“I think the same approach we’ve taken all year, which is hammer the rock, the work ethic, and every day focused on incremental improvement. You know just gradually we’ll talk about inch-by-inch or brick-by-brick, both individually in terms of skill development or certain aspects of play that the various members of our team needs to improve on, then also collectively when you put it together. If you are making a gradual stride they’ll be breakthroughs and again I believe it is the fact that we’ve had the most rigorous schedule in the country. We’ve challenged ourselves and that’s the reason we’re playing well now. The Kipling poem “If” that’s really, I think is appropriate for sports and all aspects of life. You don’t want to be in the peaks or valleys cause there’s a middle ground, a balance that you strive for and that’s what we’re trying to do. Not try to get too high after a run of success early in the year when we played that stretch of eight consecutive top twenty-five opponents I didn’t want them to get too down, to become fragile, lose confidence, but instead just stay on the path of improvement, stay on the path of progress, keep putting the hammer to the rock and sure enough they have. We have to maintain that attitude now that we’ve had a degree of success.”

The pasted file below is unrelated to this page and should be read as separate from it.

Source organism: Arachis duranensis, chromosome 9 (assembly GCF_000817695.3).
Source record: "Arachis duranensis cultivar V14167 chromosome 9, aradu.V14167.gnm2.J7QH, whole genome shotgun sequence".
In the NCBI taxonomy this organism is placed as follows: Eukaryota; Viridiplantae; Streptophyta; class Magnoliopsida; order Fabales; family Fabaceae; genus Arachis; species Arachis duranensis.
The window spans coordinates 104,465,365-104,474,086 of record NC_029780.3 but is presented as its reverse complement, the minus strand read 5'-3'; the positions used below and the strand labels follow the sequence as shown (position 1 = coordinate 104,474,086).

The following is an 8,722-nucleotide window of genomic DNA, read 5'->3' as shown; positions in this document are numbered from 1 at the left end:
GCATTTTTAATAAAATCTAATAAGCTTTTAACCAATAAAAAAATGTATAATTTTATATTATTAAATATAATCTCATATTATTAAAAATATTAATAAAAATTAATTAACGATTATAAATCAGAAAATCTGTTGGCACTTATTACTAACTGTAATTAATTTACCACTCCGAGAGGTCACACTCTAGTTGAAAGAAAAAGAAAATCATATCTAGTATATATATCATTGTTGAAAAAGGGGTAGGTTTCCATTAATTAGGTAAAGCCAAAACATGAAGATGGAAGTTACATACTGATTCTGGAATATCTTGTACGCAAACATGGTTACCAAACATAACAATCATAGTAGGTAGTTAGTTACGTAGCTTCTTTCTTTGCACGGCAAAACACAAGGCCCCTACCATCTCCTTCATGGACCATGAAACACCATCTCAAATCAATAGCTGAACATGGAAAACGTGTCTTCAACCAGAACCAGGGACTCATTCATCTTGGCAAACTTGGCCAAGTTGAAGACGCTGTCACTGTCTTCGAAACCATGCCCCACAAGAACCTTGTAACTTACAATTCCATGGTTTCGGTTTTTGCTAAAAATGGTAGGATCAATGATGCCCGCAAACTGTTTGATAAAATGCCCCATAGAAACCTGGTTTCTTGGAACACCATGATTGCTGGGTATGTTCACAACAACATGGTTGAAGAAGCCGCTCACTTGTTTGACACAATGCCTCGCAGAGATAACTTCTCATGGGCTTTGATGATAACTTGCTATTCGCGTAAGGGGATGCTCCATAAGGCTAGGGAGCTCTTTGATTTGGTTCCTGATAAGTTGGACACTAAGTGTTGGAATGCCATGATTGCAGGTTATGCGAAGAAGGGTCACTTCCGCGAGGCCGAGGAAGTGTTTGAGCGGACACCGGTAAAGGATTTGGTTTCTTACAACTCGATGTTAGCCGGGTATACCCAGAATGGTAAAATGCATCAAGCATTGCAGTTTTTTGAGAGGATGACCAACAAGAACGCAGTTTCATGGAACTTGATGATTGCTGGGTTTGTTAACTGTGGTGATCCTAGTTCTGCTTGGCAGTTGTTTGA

What’s been the biggest challenge you’ve faced since leaving broadcasting and going back into coaching for St.John’s?
“You know I’d say the coaching aspect is second nature. It’s like riding a bike. I grew up in a basketball family and all my life all I’ve known is the sport of basketball either as a player, an assistant coach, as a head coach, as a broadcaster, now back as a head coach. I’d say it’s probably your coaching stamina or your coaching chops. It’s the decision making or seeing things with clarity or a comfort level on the sidelines or for a sense when to call timeouts or draw up last second plays. Those things come for me naturally because I’ve been around the game. I’ve learned from the best and I’ve been fortunate enough to have really good people that I could draw from in terms of sounding boards and people that understand the game. I have an outstanding staff as well. I think the challenging part is just the stamina. As a broadcaster that’s a more deliberate pace, more autonomy, there’s less pressure. There’s less of a toll in terms of your physic-kick energy, you’r emotional energy and yet I really missed the competition. I missed the rush. I missed the mentoring. I missed being on a college campus. I missed that battles that come from competing at the highest level, but it’s going to take some time before I get my coaching chops or stamina up to the level I want them to be. It might be up to a year or two before that happens. You have to train for it and adapt and adjust as you go.”